Ferrari’s Felipe Massa, for example, needs warm weather, a soft tyre compound and an abrasive track surface to be as quick as his teammate Fernando Alonso.
“It has little to do with racing when you are so dependent on the tyres,” the Brazilian is quoted by Germany’s Auto Motor und Sport.
He is frustrated that some of his rivals, like McLaren’s Lewis Hamilton, have the Bridgestone’s working “on the first flying lap”.
Nico Rosberg said in Canada that his problem was getting the car to work with the tyres, and even teammate Michael Schumacher’s vast experience of 256 grands prix is not providing the answer.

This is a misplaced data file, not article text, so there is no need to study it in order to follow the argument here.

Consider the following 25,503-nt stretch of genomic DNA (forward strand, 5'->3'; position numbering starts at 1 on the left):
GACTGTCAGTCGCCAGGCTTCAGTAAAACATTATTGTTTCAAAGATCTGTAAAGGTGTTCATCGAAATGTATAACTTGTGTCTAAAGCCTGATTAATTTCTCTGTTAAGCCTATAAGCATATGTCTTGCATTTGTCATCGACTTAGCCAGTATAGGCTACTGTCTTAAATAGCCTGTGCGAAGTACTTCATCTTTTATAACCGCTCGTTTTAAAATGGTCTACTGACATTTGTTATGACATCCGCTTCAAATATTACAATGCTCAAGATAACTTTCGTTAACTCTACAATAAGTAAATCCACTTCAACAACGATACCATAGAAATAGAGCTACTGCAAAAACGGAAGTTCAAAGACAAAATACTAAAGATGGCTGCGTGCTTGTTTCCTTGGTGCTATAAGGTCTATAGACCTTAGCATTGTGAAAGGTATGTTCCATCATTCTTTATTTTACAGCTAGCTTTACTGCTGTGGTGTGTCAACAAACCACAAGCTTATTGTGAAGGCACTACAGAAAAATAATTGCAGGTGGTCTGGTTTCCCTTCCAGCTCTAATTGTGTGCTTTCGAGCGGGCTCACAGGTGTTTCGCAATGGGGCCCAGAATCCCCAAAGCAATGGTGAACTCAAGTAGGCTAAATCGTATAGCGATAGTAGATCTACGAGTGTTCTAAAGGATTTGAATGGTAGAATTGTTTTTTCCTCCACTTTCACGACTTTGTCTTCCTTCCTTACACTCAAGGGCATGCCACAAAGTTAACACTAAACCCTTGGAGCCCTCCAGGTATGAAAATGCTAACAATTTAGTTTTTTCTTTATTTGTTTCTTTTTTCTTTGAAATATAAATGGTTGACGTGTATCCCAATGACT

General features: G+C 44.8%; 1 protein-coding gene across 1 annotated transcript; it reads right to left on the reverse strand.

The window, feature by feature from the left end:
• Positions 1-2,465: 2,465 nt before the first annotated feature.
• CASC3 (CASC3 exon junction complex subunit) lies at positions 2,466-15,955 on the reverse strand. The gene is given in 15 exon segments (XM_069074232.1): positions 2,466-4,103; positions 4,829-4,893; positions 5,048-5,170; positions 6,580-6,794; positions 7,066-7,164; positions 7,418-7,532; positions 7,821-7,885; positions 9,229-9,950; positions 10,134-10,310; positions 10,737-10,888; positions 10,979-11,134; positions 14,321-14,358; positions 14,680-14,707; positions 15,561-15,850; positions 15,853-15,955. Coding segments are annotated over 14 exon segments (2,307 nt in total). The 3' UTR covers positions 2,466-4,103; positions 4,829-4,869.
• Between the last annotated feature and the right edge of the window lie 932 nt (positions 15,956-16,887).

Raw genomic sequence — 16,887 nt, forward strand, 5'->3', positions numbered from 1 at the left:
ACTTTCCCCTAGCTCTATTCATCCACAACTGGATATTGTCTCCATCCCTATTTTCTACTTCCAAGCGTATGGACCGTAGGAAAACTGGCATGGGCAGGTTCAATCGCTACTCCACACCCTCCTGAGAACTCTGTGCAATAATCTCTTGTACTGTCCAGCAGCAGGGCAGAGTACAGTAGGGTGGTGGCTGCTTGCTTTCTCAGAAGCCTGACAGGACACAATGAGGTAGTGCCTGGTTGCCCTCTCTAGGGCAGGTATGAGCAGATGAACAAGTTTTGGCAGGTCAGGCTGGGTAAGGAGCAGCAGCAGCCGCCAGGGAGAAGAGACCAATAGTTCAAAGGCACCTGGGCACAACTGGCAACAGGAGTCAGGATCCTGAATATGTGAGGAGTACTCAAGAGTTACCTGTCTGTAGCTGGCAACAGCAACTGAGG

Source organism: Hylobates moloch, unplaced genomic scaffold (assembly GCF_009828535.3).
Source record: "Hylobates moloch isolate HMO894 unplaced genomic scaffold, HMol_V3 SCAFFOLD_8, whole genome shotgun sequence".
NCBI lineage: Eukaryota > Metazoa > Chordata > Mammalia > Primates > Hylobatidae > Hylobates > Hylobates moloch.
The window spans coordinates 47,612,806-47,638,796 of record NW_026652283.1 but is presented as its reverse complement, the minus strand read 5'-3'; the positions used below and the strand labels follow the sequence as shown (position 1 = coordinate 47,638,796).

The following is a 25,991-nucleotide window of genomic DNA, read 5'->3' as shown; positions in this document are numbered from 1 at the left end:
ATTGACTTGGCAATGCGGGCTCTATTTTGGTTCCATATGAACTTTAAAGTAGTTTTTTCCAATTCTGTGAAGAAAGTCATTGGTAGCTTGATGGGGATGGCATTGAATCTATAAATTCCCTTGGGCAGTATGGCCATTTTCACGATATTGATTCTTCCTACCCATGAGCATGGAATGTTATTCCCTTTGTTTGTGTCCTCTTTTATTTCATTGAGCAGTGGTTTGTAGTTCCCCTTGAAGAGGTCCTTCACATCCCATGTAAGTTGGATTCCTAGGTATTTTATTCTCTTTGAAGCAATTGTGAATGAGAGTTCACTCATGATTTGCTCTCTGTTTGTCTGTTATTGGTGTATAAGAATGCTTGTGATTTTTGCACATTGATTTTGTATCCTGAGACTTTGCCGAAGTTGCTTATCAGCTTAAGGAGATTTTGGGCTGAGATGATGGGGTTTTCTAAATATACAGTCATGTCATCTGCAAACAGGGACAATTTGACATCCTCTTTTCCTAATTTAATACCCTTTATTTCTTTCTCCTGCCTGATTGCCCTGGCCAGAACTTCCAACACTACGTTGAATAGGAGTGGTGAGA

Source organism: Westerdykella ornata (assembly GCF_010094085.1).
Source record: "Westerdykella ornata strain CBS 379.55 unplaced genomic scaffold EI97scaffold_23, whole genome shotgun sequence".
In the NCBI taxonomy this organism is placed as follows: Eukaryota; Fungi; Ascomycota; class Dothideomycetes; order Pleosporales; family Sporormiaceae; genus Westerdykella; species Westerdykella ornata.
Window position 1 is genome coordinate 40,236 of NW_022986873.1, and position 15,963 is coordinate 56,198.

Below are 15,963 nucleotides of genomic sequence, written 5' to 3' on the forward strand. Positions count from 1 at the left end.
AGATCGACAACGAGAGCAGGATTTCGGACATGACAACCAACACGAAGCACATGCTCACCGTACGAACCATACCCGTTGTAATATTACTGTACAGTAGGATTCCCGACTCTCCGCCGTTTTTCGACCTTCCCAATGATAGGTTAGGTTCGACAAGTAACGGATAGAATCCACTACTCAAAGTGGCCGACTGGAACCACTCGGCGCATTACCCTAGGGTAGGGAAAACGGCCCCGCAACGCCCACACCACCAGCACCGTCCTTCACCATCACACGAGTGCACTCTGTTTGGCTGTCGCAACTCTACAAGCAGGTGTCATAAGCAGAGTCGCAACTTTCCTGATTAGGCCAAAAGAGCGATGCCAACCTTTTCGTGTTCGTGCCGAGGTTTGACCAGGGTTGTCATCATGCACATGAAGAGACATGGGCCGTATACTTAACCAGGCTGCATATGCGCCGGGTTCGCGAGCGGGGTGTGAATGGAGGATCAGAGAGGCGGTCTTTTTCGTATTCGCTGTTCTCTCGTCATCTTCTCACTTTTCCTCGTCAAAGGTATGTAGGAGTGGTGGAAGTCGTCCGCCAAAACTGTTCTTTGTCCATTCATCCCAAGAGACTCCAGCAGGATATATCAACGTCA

“These tires are a puzzle that is very difficult to work out,” said the Mercedes driver. Schumacher added: “Often it changes from day to day, due to one or two factors.”
It is believed the issue is the design of the tyre carcass, much stiffer than in the past in order to prevent the type of problem experienced by Michelin at Indianapolis in 2005.
But it means some drivers have trouble getting the tyre up to temperature.
“You can see quite clearly that Hamilton’s aggressive driving style means he can get the tyres working more easily than Button can,” said Mercedes team boss Ross Brawn.